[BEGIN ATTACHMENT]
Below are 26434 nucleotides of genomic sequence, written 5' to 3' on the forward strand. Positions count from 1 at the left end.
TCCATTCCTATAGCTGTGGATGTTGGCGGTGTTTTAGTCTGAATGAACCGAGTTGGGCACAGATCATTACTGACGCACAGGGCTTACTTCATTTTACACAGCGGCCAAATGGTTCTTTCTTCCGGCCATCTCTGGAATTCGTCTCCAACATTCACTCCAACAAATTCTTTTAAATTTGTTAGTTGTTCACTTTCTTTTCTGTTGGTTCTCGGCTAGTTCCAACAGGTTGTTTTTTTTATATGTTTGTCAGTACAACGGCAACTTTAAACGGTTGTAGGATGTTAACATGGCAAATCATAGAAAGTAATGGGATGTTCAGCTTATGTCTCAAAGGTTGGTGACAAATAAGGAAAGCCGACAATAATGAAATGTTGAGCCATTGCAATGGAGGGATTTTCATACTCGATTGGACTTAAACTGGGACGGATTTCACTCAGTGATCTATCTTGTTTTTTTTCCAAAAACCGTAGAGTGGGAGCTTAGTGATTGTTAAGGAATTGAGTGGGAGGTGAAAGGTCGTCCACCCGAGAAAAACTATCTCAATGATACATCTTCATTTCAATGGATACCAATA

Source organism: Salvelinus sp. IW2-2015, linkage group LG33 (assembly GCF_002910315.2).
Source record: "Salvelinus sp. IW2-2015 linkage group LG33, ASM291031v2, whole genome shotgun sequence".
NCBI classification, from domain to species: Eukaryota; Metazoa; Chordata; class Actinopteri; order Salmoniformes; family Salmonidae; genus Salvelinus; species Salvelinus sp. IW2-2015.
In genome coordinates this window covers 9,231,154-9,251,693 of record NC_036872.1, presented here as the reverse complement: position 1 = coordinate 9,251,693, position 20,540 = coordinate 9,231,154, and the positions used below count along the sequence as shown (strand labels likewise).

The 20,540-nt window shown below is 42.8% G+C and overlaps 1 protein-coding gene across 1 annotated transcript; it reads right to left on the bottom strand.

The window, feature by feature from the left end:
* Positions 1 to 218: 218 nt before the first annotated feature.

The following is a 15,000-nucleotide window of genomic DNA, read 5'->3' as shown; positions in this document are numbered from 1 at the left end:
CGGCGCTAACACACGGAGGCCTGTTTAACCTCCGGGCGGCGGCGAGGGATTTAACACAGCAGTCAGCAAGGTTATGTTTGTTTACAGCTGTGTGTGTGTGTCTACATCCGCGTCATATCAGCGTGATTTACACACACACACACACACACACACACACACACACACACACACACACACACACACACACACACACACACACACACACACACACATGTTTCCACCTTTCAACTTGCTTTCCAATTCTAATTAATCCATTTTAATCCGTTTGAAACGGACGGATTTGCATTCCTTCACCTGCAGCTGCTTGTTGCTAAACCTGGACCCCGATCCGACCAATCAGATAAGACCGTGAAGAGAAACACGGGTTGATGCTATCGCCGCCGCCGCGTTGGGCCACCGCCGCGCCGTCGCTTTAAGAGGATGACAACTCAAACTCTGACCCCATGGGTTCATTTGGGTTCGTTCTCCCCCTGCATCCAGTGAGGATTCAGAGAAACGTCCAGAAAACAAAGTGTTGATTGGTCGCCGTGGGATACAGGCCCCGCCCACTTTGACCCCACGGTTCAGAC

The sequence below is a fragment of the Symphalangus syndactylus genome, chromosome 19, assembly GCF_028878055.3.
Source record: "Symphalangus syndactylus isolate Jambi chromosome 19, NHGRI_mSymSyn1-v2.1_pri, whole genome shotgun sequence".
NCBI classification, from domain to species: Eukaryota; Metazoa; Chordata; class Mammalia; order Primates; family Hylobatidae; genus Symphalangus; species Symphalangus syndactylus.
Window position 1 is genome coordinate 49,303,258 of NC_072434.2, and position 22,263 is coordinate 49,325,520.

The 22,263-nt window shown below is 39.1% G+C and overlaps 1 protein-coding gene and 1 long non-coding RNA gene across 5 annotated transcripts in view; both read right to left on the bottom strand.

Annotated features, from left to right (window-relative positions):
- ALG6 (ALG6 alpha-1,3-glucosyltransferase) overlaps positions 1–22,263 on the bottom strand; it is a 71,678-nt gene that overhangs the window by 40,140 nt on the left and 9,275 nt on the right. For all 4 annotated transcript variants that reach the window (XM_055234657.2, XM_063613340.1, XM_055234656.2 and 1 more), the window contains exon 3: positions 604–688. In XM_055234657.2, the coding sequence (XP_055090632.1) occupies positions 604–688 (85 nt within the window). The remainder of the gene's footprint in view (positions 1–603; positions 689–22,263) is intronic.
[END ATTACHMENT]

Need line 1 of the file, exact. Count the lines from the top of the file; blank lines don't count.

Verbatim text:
Below are 26434 nucleotides of genomic sequence, written 5' to 3' on the forward strand. Positions count from 1 at the left end.